At Birmingham County Court, a circuit judge gave judgment on an unreported case, finding fundamental dishonesty. The claimant has since been unsuccessful in bringing an appeal.[i]
The claimant suffered a ‘significant’ ankle sprain when he stepped in a pothole, whilst running along a public footpath. This left him ‘functionally unstable’ and caused him to suffer ‘subsequent falls and further injuries’. Consequently, the claimant underwent an operation in March of 2017, sustaining financial losses and needing future care.
The defendant Borough Council admitted breach of duty pre-issue, leaving the decision on liability subject to factual and medical causation.
Following investigations, undertaken by the defendant’s solicitors, it was uncovered that that the claimant had not been prevented from playing rugby, participating in 2 triathlons, 3 Iron Man events, a half marathon and a full marathon.
In light of this information, the defendant sought a ruling of fundamental dishonesty against the claimant.
Her Honour Judge Truman, at the 1st instance trial, initially stated that surgery would still have been the appropriate option, regardless of whether ‘the claimant had been wholly truthful from the outset’ about the extent of his ankle symptoms. As such, the course of physiotherapy and claim for loss of earnings arising out of the ankle surgery were ‘reasonable’. Damages plus interest were calculated at a figure of £71,992.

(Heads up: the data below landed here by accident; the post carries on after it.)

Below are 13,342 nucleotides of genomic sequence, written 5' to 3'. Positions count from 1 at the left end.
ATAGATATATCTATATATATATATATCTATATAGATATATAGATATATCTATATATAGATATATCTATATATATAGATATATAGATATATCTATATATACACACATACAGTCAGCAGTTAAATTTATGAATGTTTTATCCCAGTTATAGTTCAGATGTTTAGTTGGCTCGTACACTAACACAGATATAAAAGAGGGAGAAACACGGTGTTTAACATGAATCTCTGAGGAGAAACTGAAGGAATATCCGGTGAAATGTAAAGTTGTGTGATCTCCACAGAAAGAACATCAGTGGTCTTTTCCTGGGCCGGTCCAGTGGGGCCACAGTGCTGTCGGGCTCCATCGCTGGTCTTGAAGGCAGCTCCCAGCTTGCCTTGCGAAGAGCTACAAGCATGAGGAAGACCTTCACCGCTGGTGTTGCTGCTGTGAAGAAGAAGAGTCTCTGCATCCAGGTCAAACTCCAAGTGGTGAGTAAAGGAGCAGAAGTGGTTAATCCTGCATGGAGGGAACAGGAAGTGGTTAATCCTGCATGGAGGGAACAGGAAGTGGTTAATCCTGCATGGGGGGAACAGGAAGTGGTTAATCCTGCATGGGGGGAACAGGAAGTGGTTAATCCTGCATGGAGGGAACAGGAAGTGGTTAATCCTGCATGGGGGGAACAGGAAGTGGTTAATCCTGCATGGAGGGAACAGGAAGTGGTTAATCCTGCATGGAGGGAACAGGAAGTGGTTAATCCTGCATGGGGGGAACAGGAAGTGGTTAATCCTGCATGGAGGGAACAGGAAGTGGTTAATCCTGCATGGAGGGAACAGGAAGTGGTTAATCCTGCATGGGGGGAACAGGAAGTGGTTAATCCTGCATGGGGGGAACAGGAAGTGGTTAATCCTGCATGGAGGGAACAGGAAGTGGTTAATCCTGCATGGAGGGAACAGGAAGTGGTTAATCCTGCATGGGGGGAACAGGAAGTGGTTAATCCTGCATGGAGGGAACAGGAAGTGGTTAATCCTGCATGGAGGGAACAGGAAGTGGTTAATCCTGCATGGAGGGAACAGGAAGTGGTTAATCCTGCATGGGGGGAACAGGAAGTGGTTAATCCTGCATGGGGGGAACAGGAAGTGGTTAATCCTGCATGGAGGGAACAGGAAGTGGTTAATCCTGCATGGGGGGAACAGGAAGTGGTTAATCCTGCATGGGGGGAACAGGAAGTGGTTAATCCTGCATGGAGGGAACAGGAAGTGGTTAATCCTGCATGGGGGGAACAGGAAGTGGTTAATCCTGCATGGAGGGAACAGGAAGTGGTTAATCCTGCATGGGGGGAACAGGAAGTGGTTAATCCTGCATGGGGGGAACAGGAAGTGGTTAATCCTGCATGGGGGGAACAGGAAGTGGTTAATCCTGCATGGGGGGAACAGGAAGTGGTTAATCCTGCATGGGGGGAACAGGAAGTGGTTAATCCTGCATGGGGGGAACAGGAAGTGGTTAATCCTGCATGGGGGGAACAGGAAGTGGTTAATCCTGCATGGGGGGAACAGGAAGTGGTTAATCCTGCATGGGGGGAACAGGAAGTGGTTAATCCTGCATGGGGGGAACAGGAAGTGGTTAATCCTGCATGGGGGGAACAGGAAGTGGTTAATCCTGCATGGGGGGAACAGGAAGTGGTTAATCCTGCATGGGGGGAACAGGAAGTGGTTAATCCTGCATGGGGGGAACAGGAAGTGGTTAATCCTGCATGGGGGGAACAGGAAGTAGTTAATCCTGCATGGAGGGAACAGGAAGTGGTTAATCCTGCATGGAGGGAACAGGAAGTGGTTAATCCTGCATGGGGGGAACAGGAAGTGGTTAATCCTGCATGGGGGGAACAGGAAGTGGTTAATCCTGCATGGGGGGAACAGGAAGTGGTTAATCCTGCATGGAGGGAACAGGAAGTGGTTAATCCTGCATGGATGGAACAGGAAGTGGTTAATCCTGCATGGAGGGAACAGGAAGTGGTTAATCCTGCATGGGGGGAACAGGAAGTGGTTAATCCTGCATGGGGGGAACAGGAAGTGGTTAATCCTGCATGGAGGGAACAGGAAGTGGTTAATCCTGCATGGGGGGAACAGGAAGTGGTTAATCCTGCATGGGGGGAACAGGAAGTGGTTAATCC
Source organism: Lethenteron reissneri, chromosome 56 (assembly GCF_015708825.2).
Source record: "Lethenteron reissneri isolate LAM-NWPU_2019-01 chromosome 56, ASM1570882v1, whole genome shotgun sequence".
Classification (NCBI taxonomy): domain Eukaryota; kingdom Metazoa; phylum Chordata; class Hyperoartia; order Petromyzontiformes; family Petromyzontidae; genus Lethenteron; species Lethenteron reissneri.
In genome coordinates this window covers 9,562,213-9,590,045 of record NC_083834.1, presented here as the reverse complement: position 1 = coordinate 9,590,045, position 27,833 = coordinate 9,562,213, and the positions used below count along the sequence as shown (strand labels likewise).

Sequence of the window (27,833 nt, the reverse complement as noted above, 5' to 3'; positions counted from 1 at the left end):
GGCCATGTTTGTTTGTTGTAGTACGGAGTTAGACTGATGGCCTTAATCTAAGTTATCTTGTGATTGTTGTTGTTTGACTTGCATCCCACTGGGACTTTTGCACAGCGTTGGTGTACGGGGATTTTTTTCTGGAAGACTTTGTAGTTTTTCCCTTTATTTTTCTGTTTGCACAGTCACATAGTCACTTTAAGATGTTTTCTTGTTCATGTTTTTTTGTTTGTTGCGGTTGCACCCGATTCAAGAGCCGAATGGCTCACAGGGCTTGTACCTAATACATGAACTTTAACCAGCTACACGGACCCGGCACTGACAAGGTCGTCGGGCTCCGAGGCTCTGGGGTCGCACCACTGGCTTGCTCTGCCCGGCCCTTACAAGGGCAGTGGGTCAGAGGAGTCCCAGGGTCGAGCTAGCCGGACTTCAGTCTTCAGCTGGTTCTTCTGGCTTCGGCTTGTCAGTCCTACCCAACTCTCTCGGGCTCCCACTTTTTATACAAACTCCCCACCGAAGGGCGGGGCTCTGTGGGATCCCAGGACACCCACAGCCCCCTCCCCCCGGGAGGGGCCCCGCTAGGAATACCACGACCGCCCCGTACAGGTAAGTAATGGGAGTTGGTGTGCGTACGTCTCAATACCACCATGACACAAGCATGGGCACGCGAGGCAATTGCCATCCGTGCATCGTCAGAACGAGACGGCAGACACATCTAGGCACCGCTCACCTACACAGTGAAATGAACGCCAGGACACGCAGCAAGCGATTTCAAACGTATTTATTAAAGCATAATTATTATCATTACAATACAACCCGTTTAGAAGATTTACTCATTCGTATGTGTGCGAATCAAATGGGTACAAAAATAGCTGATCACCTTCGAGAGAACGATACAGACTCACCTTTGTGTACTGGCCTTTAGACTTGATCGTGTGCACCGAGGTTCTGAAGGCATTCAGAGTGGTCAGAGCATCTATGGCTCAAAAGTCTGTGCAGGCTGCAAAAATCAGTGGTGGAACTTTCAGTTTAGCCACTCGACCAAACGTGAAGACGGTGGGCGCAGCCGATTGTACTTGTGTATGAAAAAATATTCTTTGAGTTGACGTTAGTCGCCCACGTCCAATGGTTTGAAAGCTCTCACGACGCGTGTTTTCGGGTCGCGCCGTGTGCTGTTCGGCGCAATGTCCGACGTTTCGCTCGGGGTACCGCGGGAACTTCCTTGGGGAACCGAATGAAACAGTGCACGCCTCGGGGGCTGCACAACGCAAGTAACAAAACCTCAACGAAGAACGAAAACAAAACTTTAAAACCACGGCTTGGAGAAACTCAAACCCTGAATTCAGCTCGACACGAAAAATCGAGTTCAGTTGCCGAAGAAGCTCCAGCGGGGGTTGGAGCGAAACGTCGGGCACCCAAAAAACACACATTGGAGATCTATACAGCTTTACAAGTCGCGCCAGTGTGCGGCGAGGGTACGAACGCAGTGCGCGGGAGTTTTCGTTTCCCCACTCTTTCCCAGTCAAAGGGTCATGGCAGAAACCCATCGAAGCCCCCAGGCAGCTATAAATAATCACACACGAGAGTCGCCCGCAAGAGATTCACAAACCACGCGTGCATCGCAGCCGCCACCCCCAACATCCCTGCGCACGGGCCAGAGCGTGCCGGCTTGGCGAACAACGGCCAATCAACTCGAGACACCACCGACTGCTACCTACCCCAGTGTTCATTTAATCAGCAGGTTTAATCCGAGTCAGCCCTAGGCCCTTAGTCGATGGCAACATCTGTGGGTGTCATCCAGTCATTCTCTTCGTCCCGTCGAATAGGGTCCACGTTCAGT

However, HHJ Truman concluded that the claimant had made a ‘conscious attempt to inflate the value of his claim’ (both general and special damages). This finding was based on ‘significant omissions’, evident from correspondence with ‘treating physicians’ and ‘medico-legal experts’, as well as ‘two signed witness statements’, ‘part 18 replies’ and his ‘schedule of special damages’. The claimant had ‘deliberately misled and signed false statements of truth’.
The claimant’s dishonesty went to the ‘heart of the claim’ and claimant counsel’s analogy that the dishonesty was ‘akin to a creeper surrounding a tree rather than the tree itself’ failed.
Accordingly, the claim was dismissed.
Post-trial, the claimant sought permission to appeal. However, Mr Justice Martin Spencer refused, on the basis that HHJ Truman was ‘plainly’ correct in reaching her decision. This was a quantum only trial and the ‘extent of the claimant’s recovery went to the heart of the issue before the court’.
The claimant has chosen not to pursue his appeal further.
Even though the claim for physiotherapy and loss of earnings was genuine and inevitable, the claimant’s dishonest intention to inflate the damages was enough to successfully strike out the claim.
[i] ‘Claimant who exaggerated impact of genuine injury found fundamentally dishonest’ (20 August 2018 Litigation Futures) <https://www.litigationfutures.com/news/claimant-who-exaggerated-impact-of-genuine-injury-found-fundamentally-dishonest> accessed 3 September 2018.